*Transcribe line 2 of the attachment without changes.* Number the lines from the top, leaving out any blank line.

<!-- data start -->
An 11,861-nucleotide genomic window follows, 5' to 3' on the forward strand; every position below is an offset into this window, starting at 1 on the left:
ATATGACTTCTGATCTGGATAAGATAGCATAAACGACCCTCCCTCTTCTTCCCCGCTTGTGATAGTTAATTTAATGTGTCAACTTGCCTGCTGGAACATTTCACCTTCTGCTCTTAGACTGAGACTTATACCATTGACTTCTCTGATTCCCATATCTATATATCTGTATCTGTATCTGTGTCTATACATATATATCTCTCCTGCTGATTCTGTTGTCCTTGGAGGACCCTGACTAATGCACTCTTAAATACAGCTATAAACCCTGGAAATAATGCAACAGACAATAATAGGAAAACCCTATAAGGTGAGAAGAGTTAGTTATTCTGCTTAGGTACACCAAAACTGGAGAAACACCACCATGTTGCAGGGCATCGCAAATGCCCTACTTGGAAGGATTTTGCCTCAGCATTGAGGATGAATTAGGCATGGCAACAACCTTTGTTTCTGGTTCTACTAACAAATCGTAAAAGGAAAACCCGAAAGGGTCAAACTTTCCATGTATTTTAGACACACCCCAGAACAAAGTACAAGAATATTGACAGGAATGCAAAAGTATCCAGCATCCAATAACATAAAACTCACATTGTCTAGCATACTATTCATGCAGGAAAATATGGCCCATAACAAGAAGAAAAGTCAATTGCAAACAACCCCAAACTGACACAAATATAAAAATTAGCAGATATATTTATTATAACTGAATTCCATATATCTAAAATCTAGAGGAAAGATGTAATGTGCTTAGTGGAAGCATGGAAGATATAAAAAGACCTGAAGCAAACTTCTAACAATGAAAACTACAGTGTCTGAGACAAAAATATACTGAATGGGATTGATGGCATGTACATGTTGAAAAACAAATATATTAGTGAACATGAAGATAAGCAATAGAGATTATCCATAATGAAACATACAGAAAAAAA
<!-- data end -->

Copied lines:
ATATGACTTCTGATCTGGATAAGATAGCATAAACGACCCTCCCTCTTCTTCCCCGCTTGTGATAGTTAATTTAATGTGTCAACTTGCCTGCTGGAACATTTCACCTTCTGCTCTTAGACTGAGACTTATACCATTGACTTCTCTGATTCCCATATCTATATATCTGTATCTGTATCTGTGTCTATACATATATATCTCTCCTGCTGATTCTGTTGTCCTTGGAGGACCCTGACTAATGCACTCTTAAATACAGCTATAAACCCTGGAAATAATGCAACAGACAATAATAGGAAAACCCTATAAGGTGAGAAGAGTTAGTTATTCTGCTTAGGTACACCAAAACTGGAGAAACACCACCATGTTGCAGGGCATCGCAAATGCCCTACTTGGAAGGATTTTGCCTCAGCATTGAGGATGAATTAGGCATGGCAACAACCTTTGTTTCTGGTTCTACTAACAAATCGTAAAAGGAAAACCCGAAAGGGTCAAACTTTCCATGTATTTTAGACACACCCCAGAACAAAGTACAAGAATATTGACAGGAATGCAAAAGTATCCAGCATCCAATAACATAAAACTCACATTGTCTAGCATACTATTCATGCAGGAAAATATGGCCCATAACAAGAAGAAAAGTCAATTGCAAACAACCCCAAACTGACACAAATATAAAAATTAGCAGATATATTTATTATAACTGAATTCCATATATCTAAAATCTAGAGGAAAGATGTAATGTGCTTAGTGGAAGCATGGAAGATATAAAAAGACCTGAAGCAAACTTCTAACAATGAAAACTACAGTGTCTGAGACAAAAATATACTGAATGGGATTGATGGCATGTACATGTTGAAAAACAAATATATTAGTGAACATGAAGATAAGCAATAGAGATTATCCATAATGAAACATACAGAAAAAAA